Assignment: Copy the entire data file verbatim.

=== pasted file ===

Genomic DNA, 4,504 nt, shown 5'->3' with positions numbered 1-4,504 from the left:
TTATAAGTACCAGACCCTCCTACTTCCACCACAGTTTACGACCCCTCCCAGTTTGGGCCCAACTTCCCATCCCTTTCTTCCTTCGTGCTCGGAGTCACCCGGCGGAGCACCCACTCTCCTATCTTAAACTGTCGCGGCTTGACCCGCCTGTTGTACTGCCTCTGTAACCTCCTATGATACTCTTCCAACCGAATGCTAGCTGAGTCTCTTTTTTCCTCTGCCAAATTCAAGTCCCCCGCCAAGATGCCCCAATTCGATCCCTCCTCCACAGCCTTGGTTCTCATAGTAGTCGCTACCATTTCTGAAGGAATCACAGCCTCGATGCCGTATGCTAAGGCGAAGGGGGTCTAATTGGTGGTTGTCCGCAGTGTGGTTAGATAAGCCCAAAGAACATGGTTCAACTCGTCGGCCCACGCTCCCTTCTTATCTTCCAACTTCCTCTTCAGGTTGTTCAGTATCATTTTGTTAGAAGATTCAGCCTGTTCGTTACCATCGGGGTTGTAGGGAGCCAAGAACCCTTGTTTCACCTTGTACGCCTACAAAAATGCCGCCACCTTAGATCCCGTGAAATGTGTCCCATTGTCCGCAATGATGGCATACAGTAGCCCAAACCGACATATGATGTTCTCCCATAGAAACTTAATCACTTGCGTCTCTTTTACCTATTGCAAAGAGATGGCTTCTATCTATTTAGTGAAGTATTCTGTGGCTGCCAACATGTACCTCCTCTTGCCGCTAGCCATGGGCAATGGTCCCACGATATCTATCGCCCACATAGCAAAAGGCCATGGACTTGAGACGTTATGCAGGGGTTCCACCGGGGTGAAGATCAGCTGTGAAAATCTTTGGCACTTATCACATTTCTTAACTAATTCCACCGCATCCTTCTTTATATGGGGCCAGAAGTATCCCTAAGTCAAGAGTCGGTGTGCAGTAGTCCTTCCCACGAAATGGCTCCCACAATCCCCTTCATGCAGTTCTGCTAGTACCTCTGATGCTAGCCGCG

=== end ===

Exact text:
Genomic DNA, 4,504 nt, shown 5'->3' with positions numbered 1-4,504 from the left:
TTATAAGTACCAGACCCTCCTACTTCCACCACAGTTTACGACCCCTCCCAGTTTGGGCCCAACTTCCCATCCCTTTCTTCCTTCGTGCTCGGAGTCACCCGGCGGAGCACCCACTCTCCTATCTTAAACTGTCGCGGCTTGACCCGCCTGTTGTACTGCCTCTGTAACCTCCTATGATACTCTTCCAACCGAATGCTAGCTGAGTCTCTTTTTTCCTCTGCCAAATTCAAGTCCCCCGCCAAGATGCCCCAATTCGATCCCTCCTCCACAGCCTTGGTTCTCATAGTAGTCGCTACCATTTCTGAAGGAATCACAGCCTCGATGCCGTATGCTAAGGCGAAGGGGGTCTAATTGGTGGTTGTCCGCAGTGTGGTTAGATAAGCCCAAAGAACATGGTTCAACTCGTCGGCCCACGCTCCCTTCTTATCTTCCAACTTCCTCTTCAGGTTGTTCAGTATCATTTTGTTAGAAGATTCAGCCTGTTCGTTACCATCGGGGTTGTAGGGAGCCAAGAACCCTTGTTTCACCTTGTACGCCTACAAAAATGCCGCCACCTTAGATCCCGTGAAATGTGTCCCATTGTCCGCAATGATGGCATACAGTAGCCCAAACCGACATATGATGTTCTCCCATAGAAACTTAATCACTTGCGTCTCTTTTACCTATTGCAAAGAGATGGCTTCTATCTATTTAGTGAAGTATTCTGTGGCTGCCAACATGTACCTCCTCTTGCCGCTAGCCATGGGCAATGGTCCCACGATATCTATCGCCCACATAGCAAAAGGCCATGGACTTGAGACGTTATGCAGGGGTTCCACCGGGGTGAAGATCAGCTGTGAAAATCTTTGGCACTTATCACATTTCTTAACTAATTCCACCGCATCCTTCTTTATATGGGGCCAGAAGTATCCCTAAGTCAAGAGTCGGTGTGCAGTAGTCCTTCCCACGAAATGGCTCCCACAATCCCCTTCATGCAGTTCTGCTAGTACCTCTGATGCTAGCCGCG